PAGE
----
Cash in Turkey comes in the form of Turkish Lira, from 100 TL notes down to 10 kuru coins. Like the old UK system before the £2 coin was in common circulation, Turkish coins cover everything up to 1 TL, with notes starting from 5 TL. Major credit and debit cards are widely accepted, but you might get more for your money by using them to withdraw cash from an ATM, and avoid individual transaction fees. English banknotes can be exchanged easily for Turkish lira, but Scottish notes are not accepted, so don't take them with you.

Visas

Entry into Turkey for anywhere up to three months is very easy - you do need a visa, but it's available for a fixed fee of around £10 at the airport on arrival. Join the queue for the visa booth before you go through passport control - generally speaking if you follow everybody else, you'll find yourself there anyway. Don't forget you'll need your passport too, and it's always worth checking the expiration date covers not only your outward journey, but also your return to the UK, plus a few days' contingency in case of severe delays.

Climate

A hot and humid summer climate means you should consider packing more lightweight natural fibres, which will generally allow air to circulate more easily around your body and moisture to evaporate away, carrying heat with it. On the other hand, the winters are cold and may drop below freezing, so if you are going to be in Antalya in the run-up to Christmas or early New Year, pack plenty of warm insulating layers.

Main Airports

As a larger city, Antalya is served by its own airport; however, as is often the case, that still means a medium-distance transfer on arrival.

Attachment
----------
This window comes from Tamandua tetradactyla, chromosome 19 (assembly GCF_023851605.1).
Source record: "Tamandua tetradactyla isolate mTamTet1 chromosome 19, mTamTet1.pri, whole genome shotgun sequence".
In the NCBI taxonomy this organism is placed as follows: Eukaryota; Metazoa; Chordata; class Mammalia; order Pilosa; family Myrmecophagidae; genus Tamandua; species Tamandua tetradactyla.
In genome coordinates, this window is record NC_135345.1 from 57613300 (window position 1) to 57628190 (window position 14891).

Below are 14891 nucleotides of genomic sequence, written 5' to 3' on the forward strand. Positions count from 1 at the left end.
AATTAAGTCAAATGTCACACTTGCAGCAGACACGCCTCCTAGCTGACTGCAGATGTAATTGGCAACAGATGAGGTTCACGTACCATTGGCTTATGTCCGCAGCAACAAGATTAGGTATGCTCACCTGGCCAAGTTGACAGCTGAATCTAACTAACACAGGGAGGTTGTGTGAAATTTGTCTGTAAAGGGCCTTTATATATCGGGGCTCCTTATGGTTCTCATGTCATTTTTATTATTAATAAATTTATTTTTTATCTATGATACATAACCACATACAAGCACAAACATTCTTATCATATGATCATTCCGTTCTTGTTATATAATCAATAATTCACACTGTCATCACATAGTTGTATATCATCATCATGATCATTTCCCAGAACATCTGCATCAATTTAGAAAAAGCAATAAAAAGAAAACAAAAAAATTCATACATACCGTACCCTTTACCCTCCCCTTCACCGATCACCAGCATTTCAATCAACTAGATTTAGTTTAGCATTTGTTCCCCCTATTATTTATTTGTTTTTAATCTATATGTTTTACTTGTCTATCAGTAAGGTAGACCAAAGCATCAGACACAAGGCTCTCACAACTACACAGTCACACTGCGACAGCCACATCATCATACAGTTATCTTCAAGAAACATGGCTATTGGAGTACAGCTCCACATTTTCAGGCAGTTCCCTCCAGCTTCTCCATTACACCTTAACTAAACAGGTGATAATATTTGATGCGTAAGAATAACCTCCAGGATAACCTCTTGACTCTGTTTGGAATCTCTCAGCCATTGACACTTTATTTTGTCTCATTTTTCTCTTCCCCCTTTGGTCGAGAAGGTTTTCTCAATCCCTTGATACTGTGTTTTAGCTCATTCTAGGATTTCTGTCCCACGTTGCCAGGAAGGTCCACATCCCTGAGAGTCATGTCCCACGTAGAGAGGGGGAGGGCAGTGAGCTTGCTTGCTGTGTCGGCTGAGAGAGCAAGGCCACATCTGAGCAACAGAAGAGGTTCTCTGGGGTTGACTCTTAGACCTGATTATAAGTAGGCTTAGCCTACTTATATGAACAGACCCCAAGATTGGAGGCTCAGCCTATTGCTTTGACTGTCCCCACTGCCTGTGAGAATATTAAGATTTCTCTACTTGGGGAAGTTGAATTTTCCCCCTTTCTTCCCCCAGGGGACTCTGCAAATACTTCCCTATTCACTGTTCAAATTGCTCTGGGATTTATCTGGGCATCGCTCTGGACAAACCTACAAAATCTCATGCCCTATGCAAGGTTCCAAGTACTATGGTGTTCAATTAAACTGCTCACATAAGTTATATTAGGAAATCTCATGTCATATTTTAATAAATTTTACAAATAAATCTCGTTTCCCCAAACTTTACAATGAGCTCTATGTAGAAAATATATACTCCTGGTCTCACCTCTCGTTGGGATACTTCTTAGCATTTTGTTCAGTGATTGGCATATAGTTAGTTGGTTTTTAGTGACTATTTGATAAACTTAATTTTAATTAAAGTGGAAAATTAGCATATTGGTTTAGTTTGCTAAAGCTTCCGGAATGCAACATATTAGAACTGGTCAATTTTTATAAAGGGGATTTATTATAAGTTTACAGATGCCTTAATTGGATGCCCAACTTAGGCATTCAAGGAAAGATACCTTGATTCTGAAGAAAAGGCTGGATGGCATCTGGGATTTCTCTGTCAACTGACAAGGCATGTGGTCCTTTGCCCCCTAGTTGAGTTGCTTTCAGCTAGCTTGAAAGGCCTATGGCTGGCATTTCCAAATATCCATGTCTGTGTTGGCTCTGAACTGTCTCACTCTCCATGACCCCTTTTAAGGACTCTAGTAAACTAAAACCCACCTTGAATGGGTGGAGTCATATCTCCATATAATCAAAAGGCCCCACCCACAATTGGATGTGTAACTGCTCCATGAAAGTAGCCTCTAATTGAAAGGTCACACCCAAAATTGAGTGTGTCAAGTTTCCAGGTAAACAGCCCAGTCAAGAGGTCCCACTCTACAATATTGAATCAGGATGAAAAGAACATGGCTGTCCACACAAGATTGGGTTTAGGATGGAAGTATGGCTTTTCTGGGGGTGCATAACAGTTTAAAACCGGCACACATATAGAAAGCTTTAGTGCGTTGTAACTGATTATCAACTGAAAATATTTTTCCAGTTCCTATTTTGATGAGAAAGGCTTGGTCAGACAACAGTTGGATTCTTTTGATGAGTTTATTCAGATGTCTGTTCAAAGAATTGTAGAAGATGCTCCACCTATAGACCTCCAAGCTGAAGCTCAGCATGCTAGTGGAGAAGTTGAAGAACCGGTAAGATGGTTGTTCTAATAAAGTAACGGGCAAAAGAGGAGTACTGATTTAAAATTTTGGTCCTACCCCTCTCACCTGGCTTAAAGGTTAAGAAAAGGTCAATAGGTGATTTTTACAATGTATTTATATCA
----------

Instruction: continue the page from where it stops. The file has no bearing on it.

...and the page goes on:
Flight Options

Antalya Airport is some 10km outside of the city itself, and is served both by international carriers and by domestic routes, with frequent connecting flights to Istanbul. This makes it a perfect option if you want to plan a tour that takes in both destinations, rather than a simple trip to one city and straight back home again. You are likely to need to fly back out one way or the other, as the nearest railway station is in Burdur, 120km away, and rail services even to here may not be operating.

Travel Advice

It's worth familiarising yourself with the etiquette of travelling by dolmus, if you intend to do so. These are minibus-sized vehicles that are like a middle ground option between a bus and a taxi. They follow a predefined route, with specific stopping points where you can flag them down and get aboard. Just like a bus, you may see them filled to capacity, and if you are aboard when an elderly person joins, it is polite to offer your seat to them. You may also see an empty dolmus driving a little more slowly than usual in the hope of picking up its first passenger, although there is officially a timetable and schedule that they try to stick to.

Other Transport Options

While flying is by far the simplest way to reach Antalya, the city can also be reached overland and by sea. The Turkish bus system is incredibly comprehensive, easier to navigate than Turkey’s railways and can get travellers almost anywhere. Another way to take in the scenic route is by boat, with many travellers crossing the ocean from Rhodes to Marmaris, before hopping on a bus to Antalya.

Getting Around